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The role of prednisolone in acute urticaria management
Clinical and Translational Allergy volume 5, Article number: O8 (2015)
To evaluate the efficacy of a 5 day short course of oral prednisolone when added with levocetirizine for management of acute urticaria.
Materials and methods
Prospective, randomized clinical trial was carried out in a teaching hospital.
All patients were asked to evaluate the severity of pruritus on urticarial activity score (UAS).
Patients were then given oral prednisolone 30 mg for 5 days and tablet levocetirizine 5 mg twice daily for 6 weeks and only levocetirizine tablet 5 mg twice daily for 6 weeks. Patients’ conditions were reassessed clinically with UAS calculated again 2 days later and again 5 days later.
49 patients were enrolled; 24 patients received prednisolone with Levocetirizine and 25 received only Levocetirizine. The two groups had similar UAS at enrollment (prednisolone, 4.6 ; levocetirizine ,4.4 ) , but at 2- and 5- day follow-up the prednisolone group had significantly lower UAS (1.4 and 0.2 versus 3.8 and 2.4 respectively) and greater clinical improvement in rash. Response did not correlate with age, sex, or identification of an allergen. No adverse effects were noted in levocetirizine group. In Prednisolone group two patients complained of gastritis.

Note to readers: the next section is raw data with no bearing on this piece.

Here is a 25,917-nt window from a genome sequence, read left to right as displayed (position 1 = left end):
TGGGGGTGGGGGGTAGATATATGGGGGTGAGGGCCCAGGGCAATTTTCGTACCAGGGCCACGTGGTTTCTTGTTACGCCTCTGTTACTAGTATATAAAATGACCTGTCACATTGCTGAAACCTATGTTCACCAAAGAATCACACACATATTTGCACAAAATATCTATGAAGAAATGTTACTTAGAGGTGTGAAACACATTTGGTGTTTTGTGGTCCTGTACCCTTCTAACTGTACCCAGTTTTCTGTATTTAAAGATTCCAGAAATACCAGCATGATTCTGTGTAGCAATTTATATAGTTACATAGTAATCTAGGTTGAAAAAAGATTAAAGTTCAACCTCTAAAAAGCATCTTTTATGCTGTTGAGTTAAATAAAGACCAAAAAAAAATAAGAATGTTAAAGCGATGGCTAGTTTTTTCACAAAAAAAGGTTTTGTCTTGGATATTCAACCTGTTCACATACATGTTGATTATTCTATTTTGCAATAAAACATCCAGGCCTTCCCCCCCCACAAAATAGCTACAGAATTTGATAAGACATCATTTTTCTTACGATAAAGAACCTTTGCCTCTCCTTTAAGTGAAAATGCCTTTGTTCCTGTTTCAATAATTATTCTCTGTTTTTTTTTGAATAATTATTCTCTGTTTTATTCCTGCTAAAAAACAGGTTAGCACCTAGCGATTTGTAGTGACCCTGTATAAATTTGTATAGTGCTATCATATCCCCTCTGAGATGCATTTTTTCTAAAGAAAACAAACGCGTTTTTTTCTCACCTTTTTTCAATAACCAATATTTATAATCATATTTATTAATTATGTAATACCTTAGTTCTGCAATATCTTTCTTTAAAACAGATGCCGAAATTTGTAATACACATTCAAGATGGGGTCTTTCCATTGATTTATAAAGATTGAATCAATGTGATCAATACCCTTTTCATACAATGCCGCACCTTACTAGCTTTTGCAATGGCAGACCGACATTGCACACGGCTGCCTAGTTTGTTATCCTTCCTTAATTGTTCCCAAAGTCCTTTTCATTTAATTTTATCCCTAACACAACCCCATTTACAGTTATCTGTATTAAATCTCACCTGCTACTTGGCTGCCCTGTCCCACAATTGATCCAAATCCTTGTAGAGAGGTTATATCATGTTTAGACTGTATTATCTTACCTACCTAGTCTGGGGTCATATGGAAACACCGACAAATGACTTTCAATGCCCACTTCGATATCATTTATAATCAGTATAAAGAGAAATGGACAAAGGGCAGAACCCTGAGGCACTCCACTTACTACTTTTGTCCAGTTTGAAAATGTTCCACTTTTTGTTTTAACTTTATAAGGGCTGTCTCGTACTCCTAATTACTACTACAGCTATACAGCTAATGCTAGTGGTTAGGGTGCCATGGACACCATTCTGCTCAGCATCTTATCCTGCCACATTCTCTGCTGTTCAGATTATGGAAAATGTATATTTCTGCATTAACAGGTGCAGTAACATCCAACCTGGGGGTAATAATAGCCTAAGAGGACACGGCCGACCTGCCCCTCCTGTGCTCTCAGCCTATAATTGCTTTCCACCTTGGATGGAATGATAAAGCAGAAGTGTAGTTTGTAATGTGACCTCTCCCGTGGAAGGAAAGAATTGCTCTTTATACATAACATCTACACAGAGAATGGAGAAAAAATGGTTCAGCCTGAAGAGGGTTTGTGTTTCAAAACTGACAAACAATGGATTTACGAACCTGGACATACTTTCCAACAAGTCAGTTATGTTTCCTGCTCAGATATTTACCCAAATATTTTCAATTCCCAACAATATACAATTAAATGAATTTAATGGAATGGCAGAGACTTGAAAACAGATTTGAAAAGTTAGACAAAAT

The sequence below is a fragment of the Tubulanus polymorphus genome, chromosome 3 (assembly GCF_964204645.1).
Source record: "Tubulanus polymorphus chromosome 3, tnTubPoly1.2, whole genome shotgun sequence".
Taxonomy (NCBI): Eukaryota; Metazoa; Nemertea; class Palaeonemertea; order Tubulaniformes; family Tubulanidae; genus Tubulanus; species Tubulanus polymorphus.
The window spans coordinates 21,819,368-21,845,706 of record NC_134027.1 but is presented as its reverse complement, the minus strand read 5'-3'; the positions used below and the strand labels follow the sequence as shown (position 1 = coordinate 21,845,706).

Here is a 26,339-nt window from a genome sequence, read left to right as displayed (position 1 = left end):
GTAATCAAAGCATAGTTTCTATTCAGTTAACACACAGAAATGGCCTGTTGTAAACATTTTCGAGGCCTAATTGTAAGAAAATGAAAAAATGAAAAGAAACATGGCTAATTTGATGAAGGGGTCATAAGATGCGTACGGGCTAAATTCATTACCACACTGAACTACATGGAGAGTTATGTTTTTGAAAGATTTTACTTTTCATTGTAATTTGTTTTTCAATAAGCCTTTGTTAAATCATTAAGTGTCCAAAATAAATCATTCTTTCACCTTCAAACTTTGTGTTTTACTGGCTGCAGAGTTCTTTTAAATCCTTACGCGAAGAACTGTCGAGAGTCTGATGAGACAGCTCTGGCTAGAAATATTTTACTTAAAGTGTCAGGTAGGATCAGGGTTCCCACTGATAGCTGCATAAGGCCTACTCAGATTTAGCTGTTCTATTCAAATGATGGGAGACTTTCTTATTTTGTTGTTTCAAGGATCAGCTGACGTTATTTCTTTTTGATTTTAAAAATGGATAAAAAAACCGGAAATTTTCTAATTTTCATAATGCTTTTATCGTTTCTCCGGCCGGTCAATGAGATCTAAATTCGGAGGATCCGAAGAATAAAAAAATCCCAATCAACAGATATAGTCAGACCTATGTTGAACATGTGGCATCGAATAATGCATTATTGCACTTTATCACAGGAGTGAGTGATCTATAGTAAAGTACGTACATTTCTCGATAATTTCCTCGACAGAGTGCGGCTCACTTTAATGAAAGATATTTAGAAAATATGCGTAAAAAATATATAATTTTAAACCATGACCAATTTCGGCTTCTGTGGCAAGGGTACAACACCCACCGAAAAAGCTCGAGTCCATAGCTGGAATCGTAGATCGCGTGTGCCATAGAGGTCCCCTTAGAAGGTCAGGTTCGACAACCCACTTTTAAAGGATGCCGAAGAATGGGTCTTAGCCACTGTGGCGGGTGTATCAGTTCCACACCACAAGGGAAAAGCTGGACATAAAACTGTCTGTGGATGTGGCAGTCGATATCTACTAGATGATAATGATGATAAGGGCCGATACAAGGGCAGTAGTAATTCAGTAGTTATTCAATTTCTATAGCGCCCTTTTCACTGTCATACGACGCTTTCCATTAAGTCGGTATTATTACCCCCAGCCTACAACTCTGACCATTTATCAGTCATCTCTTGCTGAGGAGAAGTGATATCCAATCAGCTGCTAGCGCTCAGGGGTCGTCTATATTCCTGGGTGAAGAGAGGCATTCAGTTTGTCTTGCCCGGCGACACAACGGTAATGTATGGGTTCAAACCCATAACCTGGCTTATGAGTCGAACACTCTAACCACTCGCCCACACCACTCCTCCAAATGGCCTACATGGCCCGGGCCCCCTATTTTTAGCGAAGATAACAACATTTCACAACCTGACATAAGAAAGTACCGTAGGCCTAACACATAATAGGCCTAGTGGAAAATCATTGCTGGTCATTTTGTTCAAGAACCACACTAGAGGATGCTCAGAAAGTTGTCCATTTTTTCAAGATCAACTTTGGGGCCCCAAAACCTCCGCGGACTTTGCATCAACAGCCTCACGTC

At the end of 6 weeks, 3 patients from the steroid group and 8 patients from the levocetirizine group continued to get urticarial wheals. The addition of a prednisolone short course improves the symptomatic and clinical response of acute urticaria to antihistamines. Patients with steroids improved more quickly and completely without major adverse effects.
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Godse, K. The role of prednisolone in acute urticaria management. Clin Transl Allergy 5 (Suppl 1), O8 (2015). https://doi.org/10.1186/2045-7022-5-S1-O8
- Public Health
- Adverse Effect
- Clinical Trial